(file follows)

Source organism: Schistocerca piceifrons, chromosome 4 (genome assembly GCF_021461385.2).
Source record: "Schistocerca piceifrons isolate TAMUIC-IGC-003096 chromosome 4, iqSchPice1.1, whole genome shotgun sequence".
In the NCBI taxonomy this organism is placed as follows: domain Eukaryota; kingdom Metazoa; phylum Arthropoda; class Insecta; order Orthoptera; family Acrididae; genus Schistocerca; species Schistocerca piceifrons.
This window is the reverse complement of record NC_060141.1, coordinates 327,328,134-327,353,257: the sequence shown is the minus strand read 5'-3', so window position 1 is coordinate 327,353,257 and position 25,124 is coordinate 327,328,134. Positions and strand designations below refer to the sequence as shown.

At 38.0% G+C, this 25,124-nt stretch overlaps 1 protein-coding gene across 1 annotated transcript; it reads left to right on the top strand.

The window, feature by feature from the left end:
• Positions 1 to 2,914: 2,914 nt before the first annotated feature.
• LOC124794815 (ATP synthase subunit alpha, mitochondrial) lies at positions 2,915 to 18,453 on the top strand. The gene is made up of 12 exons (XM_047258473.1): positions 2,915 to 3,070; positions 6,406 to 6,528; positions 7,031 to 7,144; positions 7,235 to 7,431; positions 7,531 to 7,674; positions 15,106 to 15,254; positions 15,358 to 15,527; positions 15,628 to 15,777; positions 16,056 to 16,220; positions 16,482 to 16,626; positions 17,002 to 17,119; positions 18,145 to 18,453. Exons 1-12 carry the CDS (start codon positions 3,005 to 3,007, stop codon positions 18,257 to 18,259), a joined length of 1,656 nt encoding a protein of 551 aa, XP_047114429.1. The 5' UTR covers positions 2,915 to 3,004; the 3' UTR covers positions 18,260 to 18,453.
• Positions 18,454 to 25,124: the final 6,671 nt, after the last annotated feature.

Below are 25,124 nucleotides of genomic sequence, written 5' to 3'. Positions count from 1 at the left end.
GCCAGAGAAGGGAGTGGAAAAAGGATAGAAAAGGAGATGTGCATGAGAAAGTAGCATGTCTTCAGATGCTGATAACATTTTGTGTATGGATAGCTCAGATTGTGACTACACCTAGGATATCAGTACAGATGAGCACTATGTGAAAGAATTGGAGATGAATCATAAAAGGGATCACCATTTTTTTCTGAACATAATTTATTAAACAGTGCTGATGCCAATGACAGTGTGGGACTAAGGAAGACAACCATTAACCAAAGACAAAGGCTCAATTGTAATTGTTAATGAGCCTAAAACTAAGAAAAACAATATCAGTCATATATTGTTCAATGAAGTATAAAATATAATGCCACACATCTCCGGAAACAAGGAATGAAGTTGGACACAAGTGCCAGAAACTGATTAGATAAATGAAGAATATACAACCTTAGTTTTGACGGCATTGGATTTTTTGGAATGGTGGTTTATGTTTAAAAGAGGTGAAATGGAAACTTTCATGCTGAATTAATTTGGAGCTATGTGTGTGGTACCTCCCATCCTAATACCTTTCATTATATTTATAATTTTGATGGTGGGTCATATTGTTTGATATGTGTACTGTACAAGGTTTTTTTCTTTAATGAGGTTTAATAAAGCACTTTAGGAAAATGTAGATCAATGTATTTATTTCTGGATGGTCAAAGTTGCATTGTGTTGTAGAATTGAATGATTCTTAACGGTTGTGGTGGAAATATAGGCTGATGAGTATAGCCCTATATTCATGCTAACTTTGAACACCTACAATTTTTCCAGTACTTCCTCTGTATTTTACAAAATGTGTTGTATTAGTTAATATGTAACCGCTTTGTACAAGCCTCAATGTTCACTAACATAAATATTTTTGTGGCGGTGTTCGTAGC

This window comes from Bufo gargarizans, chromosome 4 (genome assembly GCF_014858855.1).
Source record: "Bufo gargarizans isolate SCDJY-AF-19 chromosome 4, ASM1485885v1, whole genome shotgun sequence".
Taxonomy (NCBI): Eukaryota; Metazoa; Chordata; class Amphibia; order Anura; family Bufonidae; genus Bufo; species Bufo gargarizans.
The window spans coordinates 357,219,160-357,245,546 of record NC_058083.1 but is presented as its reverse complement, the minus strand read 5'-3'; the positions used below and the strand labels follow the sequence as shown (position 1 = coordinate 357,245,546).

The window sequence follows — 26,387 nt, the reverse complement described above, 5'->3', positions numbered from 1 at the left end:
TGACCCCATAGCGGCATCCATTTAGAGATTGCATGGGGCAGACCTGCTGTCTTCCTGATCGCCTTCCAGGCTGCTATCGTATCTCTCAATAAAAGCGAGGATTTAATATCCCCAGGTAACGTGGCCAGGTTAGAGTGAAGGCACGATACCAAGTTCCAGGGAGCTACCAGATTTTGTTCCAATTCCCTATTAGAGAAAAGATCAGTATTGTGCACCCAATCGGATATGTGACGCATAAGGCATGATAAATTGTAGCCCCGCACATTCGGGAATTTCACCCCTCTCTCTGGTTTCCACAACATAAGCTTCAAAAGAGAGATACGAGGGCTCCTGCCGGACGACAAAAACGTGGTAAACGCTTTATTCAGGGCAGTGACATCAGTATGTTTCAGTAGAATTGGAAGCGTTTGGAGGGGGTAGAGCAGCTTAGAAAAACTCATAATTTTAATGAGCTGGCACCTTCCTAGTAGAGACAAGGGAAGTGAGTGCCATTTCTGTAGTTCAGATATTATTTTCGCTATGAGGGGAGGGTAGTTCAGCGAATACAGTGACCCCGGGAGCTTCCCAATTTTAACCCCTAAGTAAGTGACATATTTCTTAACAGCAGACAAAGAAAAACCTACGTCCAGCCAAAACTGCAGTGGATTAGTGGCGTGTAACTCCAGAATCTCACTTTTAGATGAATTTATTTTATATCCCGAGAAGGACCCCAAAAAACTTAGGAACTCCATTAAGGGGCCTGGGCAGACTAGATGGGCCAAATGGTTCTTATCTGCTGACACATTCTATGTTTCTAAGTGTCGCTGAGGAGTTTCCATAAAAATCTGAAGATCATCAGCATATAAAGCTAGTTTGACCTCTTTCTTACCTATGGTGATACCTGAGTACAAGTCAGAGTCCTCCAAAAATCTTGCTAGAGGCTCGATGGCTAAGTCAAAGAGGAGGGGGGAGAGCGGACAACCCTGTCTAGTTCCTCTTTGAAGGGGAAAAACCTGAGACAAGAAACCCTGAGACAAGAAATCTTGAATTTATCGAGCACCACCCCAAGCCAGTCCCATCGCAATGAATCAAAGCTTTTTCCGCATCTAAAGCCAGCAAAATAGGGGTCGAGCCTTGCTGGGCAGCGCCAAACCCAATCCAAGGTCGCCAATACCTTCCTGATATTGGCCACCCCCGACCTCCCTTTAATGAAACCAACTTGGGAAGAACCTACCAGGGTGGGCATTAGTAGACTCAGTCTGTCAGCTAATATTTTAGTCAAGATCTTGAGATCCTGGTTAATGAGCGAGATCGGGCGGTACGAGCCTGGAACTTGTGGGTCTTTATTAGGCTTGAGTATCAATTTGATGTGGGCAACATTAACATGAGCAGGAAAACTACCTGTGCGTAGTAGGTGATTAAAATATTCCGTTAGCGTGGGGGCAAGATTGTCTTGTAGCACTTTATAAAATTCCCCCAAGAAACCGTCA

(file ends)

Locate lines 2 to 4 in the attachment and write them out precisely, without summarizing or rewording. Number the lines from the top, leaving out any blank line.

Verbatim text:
Source record: "Schistocerca piceifrons isolate TAMUIC-IGC-003096 chromosome 4, iqSchPice1.1, whole genome shotgun sequence".
In the NCBI taxonomy this organism is placed as follows: domain Eukaryota; kingdom Metazoa; phylum Arthropoda; class Insecta; order Orthoptera; family Acrididae; genus Schistocerca; species Schistocerca piceifrons.
This window is the reverse complement of record NC_060141.1, coordinates 327,328,134-327,353,257: the sequence shown is the minus strand read 5'-3', so window position 1 is coordinate 327,353,257 and position 25,124 is coordinate 327,328,134. Positions and strand designations below refer to the sequence as shown.